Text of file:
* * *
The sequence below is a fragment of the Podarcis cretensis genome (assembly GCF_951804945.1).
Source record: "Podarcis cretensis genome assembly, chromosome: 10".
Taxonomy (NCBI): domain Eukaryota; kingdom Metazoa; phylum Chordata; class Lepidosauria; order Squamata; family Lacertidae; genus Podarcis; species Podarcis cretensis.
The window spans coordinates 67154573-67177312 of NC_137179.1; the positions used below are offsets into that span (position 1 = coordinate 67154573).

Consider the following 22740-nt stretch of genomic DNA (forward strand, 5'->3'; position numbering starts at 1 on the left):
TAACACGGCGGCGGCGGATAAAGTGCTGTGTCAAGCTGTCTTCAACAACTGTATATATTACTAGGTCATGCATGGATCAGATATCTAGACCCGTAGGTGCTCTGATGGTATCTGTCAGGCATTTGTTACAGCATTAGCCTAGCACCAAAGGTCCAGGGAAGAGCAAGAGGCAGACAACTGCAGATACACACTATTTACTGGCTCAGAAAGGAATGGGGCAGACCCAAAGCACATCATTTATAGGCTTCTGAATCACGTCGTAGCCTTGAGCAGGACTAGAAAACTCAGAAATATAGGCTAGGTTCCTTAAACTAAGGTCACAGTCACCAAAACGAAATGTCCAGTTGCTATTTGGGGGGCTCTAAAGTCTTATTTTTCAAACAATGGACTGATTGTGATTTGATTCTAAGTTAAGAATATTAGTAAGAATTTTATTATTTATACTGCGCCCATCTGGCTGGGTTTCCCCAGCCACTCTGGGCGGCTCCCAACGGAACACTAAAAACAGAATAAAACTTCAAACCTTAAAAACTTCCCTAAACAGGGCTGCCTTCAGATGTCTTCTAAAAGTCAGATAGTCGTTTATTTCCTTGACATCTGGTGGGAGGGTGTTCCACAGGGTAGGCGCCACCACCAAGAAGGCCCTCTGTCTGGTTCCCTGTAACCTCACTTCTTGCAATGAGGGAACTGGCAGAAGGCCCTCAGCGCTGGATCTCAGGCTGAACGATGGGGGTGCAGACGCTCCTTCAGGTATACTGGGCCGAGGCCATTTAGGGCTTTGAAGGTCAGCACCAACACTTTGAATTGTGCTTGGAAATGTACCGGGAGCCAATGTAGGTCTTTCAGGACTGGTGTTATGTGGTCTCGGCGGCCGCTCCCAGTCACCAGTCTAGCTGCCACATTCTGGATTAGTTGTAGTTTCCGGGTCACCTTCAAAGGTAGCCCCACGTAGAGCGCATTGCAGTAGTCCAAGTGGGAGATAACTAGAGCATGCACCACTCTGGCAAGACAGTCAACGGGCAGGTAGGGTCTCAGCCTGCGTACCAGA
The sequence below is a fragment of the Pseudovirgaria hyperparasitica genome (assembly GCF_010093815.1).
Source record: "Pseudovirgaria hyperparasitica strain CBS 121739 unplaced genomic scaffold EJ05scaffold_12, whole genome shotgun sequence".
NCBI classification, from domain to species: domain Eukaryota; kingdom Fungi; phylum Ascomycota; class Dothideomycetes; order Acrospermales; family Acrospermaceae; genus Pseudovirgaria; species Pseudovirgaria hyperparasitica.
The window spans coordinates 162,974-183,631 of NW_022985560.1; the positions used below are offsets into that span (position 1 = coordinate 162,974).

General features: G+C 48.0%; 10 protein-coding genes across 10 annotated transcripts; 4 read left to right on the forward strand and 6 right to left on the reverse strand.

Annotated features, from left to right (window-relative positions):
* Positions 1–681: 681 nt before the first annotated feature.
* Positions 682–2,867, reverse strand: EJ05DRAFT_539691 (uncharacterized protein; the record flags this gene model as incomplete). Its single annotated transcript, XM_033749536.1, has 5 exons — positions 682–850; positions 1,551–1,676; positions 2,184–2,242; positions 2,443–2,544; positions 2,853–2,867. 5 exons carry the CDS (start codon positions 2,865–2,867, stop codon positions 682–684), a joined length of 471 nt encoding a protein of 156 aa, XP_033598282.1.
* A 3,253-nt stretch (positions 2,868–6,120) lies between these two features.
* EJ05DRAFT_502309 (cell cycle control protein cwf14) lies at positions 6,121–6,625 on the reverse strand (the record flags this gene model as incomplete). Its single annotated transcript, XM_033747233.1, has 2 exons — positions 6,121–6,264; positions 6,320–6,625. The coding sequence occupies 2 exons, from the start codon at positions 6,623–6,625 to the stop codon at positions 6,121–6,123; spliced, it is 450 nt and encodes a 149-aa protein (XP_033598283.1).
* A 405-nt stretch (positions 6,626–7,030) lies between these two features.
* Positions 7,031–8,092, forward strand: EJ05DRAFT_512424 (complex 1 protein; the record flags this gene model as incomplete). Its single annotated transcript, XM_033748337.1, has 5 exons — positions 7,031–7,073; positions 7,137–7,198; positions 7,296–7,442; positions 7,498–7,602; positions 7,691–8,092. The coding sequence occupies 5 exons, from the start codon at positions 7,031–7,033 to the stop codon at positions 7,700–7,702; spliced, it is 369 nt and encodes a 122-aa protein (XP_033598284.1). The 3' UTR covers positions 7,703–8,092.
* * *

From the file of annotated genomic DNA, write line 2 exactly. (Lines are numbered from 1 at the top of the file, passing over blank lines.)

Source record: "Podarcis cretensis genome assembly, chromosome: 10".